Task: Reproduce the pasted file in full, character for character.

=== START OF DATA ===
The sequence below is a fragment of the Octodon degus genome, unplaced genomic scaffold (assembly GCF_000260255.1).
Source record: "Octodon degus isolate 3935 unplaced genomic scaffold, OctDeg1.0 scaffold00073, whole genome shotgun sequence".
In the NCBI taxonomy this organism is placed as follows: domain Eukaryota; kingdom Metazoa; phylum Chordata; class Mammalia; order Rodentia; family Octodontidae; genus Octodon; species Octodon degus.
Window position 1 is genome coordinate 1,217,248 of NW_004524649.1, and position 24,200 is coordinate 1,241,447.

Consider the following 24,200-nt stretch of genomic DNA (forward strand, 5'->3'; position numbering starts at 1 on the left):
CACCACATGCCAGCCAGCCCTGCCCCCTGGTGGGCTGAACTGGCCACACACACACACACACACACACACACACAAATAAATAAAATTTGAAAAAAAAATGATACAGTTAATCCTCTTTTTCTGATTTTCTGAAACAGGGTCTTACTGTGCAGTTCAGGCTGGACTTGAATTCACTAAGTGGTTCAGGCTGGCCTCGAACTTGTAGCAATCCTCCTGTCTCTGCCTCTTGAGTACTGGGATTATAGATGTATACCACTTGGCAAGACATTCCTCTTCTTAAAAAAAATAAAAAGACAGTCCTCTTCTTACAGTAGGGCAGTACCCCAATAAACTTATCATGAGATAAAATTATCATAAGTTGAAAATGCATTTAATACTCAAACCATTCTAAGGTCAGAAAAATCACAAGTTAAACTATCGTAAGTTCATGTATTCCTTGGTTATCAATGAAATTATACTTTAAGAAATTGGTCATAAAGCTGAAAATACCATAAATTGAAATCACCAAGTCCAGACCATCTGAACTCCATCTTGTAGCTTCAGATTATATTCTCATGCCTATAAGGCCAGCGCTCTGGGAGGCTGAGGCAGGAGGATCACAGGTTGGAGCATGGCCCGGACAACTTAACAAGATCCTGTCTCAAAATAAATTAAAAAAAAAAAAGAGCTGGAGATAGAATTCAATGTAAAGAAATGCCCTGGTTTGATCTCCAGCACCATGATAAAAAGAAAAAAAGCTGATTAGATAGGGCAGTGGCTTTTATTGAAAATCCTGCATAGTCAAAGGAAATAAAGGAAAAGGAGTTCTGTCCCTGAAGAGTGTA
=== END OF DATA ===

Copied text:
The sequence below is a fragment of the Octodon degus genome, unplaced genomic scaffold (assembly GCF_000260255.1).
Source record: "Octodon degus isolate 3935 unplaced genomic scaffold, OctDeg1.0 scaffold00073, whole genome shotgun sequence".
In the NCBI taxonomy this organism is placed as follows: domain Eukaryota; kingdom Metazoa; phylum Chordata; class Mammalia; order Rodentia; family Octodontidae; genus Octodon; species Octodon degus.
Window position 1 is genome coordinate 1,217,248 of NW_004524649.1, and position 24,200 is coordinate 1,241,447.

Consider the following 24,200-nt stretch of genomic DNA (forward strand, 5'->3'; position numbering starts at 1 on the left):
CACCACATGCCAGCCAGCCCTGCCCCCTGGTGGGCTGAACTGGCCACACACACACACACACACACACACACACAAATAAATAAAATTTGAAAAAAAAATGATACAGTTAATCCTCTTTTTCTGATTTTCTGAAACAGGGTCTTACTGTGCAGTTCAGGCTGGACTTGAATTCACTAAGTGGTTCAGGCTGGCCTCGAACTTGTAGCAATCCTCCTGTCTCTGCCTCTTGAGTACTGGGATTATAGATGTATACCACTTGGCAAGACATTCCTCTTCTTAAAAAAAATAAAAAGACAGTCCTCTTCTTACAGTAGGGCAGTACCCCAATAAACTTATCATGAGATAAAATTATCATAAGTTGAAAATGCATTTAATACTCAAACCATTCTAAGGTCAGAAAAATCACAAGTTAAACTATCGTAAGTTCATGTATTCCTTGGTTATCAATGAAATTATACTTTAAGAAATTGGTCATAAAGCTGAAAATACCATAAATTGAAATCACCAAGTCCAGACCATCTGAACTCCATCTTGTAGCTTCAGATTATATTCTCATGCCTATAAGGCCAGCGCTCTGGGAGGCTGAGGCAGGAGGATCACAGGTTGGAGCATGGCCCGGACAACTTAACAAGATCCTGTCTCAAAATAAATTAAAAAAAAAAAAGAGCTGGAGATAGAATTCAATGTAAAGAAATGCCCTGGTTTGATCTCCAGCACCATGATAAAAAGAAAAAAAGCTGATTAGATAGGGCAGTGGCTTTTATTGAAAATCCTGCATAGTCAAAGGAAATAAAGGAAAAGGAGTTCTGTCCCTGAAGAGTGTA